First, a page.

I have now heard from Mr. Dermot Cahill, B.L., on behalf of the Revenue Commissioners as petitioners, Mr. Ronnie Hudson, B.L., on behalf of the company and Mr. Fitzpatrick, and Ms. Jacqueline McManus, Solicitor, on behalf of Mr. O'Gara and Mr. Sage.


Mr. Cahill's application is for a winding up of the company by the court, as opposed to permitting the creditors' winding up to continue. After a three-day hearing during the Long Vacation, I granted the relief sought on 10th August, 2016, and I now give reasons for having done so.

The status of the parties

The rules of court do not appear to envisage the concept of a ‘respondent’ to a petition, perhaps because of the large number of persons who could potentially be in that position, but rather the rules speak in terms of a person entitled to be heard on the petition. A person who has such an entitlement has therefore the rights of a party to a more traditional court application. In substance, Mr. Fitzpatrick, Mr. O'Gara and Mr. Sage have all the entitlements of a respondent in a normal court application. At one point Mr. Hudson complained that he had not been made a respondent so to put the matter beyond doubt I gave liberty to all parties to enter a formal appearance. This liberty was taken up and appearances were filed by Mr. Fitzpatrick, the Company, and Messrs. O'Gara and Sage. Of course, enjoying the rights of a party also involves an assumption of the liabilities of a party, including a liability as to costs where so ordered.

The role of the liquidator in an application for a court winding-up

In Hewitt Brannan (Tools) Co Ltd [1991] BCLC 80, Harman J. said that a voluntary liquidator had ‘ no business to take an attitude as to the continuation or not of his voluntary liquidation’. I consider this approach to be correct. The liquidator should stand back from an application of this type and allow the primary parties, being the disagreeing creditors, and to a lesser extent, the directors, to fight the issue out.


Mr. Fitzpatrick's failure to do so has led to this application being much more protracted and expensive than it otherwise would have been. Furthermore it led to the unedifying position whereby he, rather than the chairman of the creditors' meeting, took on the primary onus of defending the chairman's rulings and conduct of that meeting.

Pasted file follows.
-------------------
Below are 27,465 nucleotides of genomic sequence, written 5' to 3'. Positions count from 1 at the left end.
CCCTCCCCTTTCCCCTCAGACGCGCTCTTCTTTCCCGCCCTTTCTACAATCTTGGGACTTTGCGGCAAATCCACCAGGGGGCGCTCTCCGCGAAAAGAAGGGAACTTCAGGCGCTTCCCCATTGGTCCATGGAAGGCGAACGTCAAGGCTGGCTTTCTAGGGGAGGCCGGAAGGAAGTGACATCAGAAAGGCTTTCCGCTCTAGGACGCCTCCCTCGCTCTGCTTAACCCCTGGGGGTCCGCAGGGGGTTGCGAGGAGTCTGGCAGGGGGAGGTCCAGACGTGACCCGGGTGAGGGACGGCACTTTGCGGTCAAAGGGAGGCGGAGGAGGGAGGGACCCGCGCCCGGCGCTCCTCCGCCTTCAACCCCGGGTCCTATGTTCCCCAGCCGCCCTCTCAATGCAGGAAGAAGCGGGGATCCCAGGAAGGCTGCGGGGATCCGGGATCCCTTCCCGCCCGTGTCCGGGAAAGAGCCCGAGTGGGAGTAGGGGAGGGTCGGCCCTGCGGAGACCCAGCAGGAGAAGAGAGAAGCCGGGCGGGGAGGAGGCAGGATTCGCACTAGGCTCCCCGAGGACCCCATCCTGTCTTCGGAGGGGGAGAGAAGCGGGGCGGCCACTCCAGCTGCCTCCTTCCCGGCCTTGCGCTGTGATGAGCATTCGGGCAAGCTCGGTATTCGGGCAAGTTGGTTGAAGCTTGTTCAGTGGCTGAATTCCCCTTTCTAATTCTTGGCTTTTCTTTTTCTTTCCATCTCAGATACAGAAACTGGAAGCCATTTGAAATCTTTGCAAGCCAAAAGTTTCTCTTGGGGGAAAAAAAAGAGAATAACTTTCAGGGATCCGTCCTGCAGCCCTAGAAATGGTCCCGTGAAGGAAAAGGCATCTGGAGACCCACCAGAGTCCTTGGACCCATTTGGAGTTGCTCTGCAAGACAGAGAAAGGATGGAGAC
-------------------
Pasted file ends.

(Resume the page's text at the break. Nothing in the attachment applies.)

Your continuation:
It is true that liquidators (and the companies themselves that are in voluntary liquidation, which are in effect simply liquidators under another name) have from time to time been made respondents in company law applications. But that is primarily because the new rules of court require a wide number of applications to be made on notice to the liquidator (see O. 74 r. 40(2) and ( 3), r. 83(1) and (2) and other sub-rules which involve a bewildering array of applications by notice of motion or originating notice of motion, on notice either to identified parties including the liquidator or to unidentified parties). It is perhaps debatable whether the notice of motion procedure is really the most appropriate one for many of these applications, or if so whether requiring notice to the liquidator (as opposed, say, to the directors) properly reflects the limited role of the liquidator as set out in Hewitt Brannan. Finlay-Geoghegan J. in Revenue Commissioners v Ladaney Ltd [2015] IECA 62 at para. 15 commented that it was not inappropriate for the liquidator to participate where named as a respondent but otherwise ‘ the position might have been different’. It seems open to debate as to whether the correct role of the voluntary liquidator should really hinge on the probably unintended side-effect of the Rules Committee having provided for a motion procedure in the new O. 74. Perhaps there is a case for the rules to be reviewed from this perspective. But in the present case, the petition procedure does not involve any specified respondents and the liquidator has become involved of his own choice rather than because he must do so. That choice and the further decision to take on virtually the entire burden of defending the petition seems to me to reflect a misunderstanding of the role of the voluntary liquidator.

Is the jurisdictional basis for a winding up by the court established?

The basis relied on for a winding up by the court is the inability of the company to pay its debts. Pursuant to s. 570 of the Companies Act 2014, inability to pay debts may be proved in a number of ways. Notably, under para. (a), a failure to meet a letter of demand may establish an inability to pay...

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8 cases
  • E. and F. v G. and H
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    ...had an inappropriate objection not been made; relying on In re Star Elm Frames Ltd. [2018] IECA 103 and In re Star Elm Frames Ltd. [2016] IEHC 666. 42 . He noted at para. 43:- “…I should clarify postscriptually that there can be no pretence at any exact measurement of what the costs might h......